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Old 01-04-2008, 12:05 AM   #263
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Quote:
Originally posted by deep
lately

I am thinking Lincoln, Truman, W, Guiliani get a lot of credit for just being at the helm what disasters hits.

When the Country survives, and recovers and gets better, these leaders are elevated beyond what they deserve.
I hear you but I would question whether that was the case with Lincoln (the others, I probably wouldn't argue with). The Civil War was far more than a disaster that "hit." The generals he chose (granted he had to go through a few--but he went through them), the Emancipation Proclamation, his willingness to follow through on a war that was often quite unpopular, and who knows how things might have been different had he lived and been able to manage the Reconstruction in the manner he wanted to. I don't think Lincoln was lucky. Those were rare times and fortunately we had someone worthy to the task.

My argument is simply this--if a man of little "experience" could do his job well in perhaps the most crucial point in our nations history, how can we say that a similar person can't do the same now.
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Old 01-04-2008, 12:08 AM   #264
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national polls right now mean NOTHING.

Rudy is leading in national polls. go figure.

and how did the 18-20 year olds vote? i'll give you a hint -- not Republican. and a majority of them support such "liberal" things like marriage equality. whites are going to continue to decline in population, and the Republicans have always hated blacks and have just done huge damage to whatever inroads Bush may have made with Latinos.

Clinton moving to the right was moving to the center. you're going to see the Republican nominee moving to the center. the election is won from the center.

ask yourself why Congress has been overwhelmingly Democratic since WW2.
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Old 01-04-2008, 12:09 AM   #265
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Quote:
Originally posted by 2861U2


According to a 2005 Harris poll, Democrats outnumber Republicans 34%-31%. Conservatives outnumber liberals 36-18, with moderates at 41.


Democrat or Republican is quantifiable identity.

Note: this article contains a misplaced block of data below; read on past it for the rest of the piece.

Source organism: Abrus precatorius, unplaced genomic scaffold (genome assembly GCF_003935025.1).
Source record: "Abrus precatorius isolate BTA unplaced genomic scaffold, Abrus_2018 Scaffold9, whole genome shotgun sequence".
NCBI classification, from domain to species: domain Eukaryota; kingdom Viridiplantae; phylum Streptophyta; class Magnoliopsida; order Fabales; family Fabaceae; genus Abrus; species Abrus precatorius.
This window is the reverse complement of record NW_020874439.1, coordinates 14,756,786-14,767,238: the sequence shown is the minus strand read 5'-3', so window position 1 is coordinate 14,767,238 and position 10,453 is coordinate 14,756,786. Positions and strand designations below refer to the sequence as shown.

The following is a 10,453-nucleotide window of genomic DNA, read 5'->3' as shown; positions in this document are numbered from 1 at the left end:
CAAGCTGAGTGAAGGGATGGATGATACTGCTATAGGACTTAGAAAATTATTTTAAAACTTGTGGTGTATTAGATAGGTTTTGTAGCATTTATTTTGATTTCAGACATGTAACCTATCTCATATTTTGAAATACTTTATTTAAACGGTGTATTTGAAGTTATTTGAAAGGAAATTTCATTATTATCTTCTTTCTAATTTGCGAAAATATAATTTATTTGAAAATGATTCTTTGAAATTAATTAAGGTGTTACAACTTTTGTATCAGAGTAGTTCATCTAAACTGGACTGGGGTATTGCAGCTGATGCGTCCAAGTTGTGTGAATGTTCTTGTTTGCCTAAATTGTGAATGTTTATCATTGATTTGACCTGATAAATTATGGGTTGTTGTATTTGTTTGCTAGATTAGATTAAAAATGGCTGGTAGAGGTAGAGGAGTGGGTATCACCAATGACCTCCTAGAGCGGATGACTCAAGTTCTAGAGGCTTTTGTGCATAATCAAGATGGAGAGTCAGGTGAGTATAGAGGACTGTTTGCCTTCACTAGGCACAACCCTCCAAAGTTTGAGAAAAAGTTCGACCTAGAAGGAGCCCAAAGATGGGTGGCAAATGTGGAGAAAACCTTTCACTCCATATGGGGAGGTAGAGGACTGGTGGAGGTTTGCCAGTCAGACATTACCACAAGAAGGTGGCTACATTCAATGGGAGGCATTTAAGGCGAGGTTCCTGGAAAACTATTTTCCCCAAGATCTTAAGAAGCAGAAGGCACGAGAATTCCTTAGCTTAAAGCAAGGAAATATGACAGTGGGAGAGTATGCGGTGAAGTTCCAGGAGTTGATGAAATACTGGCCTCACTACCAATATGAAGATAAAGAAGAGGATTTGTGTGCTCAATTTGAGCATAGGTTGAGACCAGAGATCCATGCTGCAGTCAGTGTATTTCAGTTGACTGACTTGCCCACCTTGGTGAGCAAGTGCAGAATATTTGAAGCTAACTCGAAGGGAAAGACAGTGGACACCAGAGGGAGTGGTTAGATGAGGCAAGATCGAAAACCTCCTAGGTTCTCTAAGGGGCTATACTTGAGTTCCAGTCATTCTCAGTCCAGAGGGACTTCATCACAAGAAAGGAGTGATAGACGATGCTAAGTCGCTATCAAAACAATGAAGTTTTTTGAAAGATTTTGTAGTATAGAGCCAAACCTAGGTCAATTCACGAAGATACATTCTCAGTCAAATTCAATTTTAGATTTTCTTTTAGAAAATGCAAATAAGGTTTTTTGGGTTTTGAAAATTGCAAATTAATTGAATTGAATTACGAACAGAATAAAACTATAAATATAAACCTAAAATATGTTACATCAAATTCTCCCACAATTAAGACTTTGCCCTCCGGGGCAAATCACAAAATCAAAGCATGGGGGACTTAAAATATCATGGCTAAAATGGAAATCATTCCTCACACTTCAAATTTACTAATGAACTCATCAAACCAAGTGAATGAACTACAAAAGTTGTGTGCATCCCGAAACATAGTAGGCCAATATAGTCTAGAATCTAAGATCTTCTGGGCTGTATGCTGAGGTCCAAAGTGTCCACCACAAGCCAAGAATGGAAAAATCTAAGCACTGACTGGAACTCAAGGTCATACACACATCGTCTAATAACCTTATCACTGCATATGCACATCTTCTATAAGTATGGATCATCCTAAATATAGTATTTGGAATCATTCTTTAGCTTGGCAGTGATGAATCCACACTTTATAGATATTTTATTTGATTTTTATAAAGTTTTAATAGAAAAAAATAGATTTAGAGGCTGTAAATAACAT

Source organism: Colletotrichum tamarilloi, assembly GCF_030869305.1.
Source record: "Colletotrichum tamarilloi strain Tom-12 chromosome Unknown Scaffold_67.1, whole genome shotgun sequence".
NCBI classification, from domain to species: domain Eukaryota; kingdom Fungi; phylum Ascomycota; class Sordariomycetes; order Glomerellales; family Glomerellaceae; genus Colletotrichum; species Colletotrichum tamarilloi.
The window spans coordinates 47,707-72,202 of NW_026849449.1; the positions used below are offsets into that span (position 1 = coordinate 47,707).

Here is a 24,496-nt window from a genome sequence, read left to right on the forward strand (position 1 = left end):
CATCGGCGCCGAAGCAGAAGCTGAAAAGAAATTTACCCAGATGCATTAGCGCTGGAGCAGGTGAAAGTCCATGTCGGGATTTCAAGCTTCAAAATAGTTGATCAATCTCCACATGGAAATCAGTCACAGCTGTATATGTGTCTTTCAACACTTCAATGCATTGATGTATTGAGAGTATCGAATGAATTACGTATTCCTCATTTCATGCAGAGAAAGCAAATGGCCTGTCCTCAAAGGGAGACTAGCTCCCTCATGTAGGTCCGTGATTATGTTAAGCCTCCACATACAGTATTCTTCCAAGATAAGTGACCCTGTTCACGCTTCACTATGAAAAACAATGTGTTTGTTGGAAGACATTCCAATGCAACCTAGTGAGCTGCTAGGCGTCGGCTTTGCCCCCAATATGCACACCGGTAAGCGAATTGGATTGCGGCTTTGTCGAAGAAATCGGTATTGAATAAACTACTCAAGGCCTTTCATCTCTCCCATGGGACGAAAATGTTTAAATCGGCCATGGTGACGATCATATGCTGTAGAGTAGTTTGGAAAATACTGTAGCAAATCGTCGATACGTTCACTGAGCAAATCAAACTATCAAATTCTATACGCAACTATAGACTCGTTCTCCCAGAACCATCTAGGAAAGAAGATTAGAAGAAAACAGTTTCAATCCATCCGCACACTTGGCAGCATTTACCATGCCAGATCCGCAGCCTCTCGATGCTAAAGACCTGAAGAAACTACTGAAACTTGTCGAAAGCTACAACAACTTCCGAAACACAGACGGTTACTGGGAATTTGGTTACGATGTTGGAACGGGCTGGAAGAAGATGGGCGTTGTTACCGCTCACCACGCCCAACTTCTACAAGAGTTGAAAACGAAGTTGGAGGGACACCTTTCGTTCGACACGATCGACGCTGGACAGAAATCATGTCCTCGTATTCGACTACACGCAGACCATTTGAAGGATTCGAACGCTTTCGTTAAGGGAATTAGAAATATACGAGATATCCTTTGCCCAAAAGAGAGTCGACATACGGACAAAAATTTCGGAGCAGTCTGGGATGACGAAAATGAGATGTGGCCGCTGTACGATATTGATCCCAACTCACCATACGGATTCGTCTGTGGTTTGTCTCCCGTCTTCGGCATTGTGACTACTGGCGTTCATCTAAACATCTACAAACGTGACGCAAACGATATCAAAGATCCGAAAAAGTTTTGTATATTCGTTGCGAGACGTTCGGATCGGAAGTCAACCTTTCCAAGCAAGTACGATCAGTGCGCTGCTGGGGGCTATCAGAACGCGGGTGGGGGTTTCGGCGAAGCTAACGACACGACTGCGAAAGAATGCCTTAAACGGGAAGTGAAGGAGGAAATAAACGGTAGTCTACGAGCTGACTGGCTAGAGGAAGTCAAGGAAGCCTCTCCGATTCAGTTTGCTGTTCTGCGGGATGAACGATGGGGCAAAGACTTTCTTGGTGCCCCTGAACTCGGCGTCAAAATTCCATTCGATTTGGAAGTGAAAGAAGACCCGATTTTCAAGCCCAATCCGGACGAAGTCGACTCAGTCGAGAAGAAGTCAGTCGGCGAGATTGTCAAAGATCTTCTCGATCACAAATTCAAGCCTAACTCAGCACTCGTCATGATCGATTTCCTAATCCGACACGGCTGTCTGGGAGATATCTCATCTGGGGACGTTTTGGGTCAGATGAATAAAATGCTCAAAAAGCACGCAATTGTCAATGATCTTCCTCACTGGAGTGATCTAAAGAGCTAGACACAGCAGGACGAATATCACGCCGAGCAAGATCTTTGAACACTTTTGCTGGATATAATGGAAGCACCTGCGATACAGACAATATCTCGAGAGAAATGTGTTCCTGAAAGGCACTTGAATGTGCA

"liberal" or "conservative" is not. and one thing that has been done very, very well by the right since the 1960s is to demonize the word "liberal."

i don't call myself a liberal. i'm a progressive.
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Old 01-04-2008, 12:11 AM   #266
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Quote:
Originally posted by maycocksean



My argument is simply this--if a man of little "experience" could do his job well in perhaps the most crucial point in our nations history, how can we say that a similar person can't do the same now.
I would reply by saying just because it worked 150 years ago, we should take a risk and hope Obama can do the same? Lincoln was a great man with great skill. I don't see Lincoln in Obama. Why not take more of a safer road and elect someone who has lived through war and has more experience and knowledge?
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Old 01-04-2008, 12:11 AM   #267
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God, I could not be happier with the speech Obama made. I was struck by his poise - he certainly seems more of a statesman than any of the other candidates.
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Old 01-04-2008, 12:12 AM   #268
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Quote:
Originally posted by 2861U2


I would reply by saying just because it worked 150 years ago, we should take a risk and hope Obama can do the same? Lincoln was a great man with great skill. I don't see that in Obama. Why not take more of a safer road and elect someone who has lived through war and has more experience and knowledge?


who had more "experience" and "knowledge" than Cheney and Rumsfeld?
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Old 01-04-2008, 12:12 AM   #269
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Quote:
Originally posted by Irvine511
national polls right now mean NOTHING.
Well, I wouldn't say that. How else would you explain an incompetent boob like Dubya being elected twice in a row in the Dems have such a strong backing in this country? (EDIT: Sorry, I thought you were talking to 2861U2 there, but you quoted his post later )

However, in 10-20 years, I think the US will be predominately liberal, as many of those 18-20 year olds you mentioned will have grown up and will probably remain as they are politically, and they will influence their children, and so on.
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Old 01-04-2008, 12:13 AM   #270
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Quote:
Originally posted by maycocksean

Lincoln himself bestowed that honor on Harriet Beecher Stowe, the author of Uncle Tom's Cabin.

Yes, that's right before Uncle Tom's Cabin all clear thinking people just believed Negroes workers were appreciative of the plantation owners.

These plantation owners gave them an opportunity to improve their standard of loving by being around the white folks.


In all seriousness, I am embarrassed for my country. That people turned a blind eye to the horrors of slavery for as long as they did.

Sure Stowe's book may have been a turning point.

I guess Rosa Parks was the first Black person to be told to give her seat to a white person?

If I watch a fellow human being being beaten to death by his slave owning master. I hope I would risk my life to save him.
Not read a book.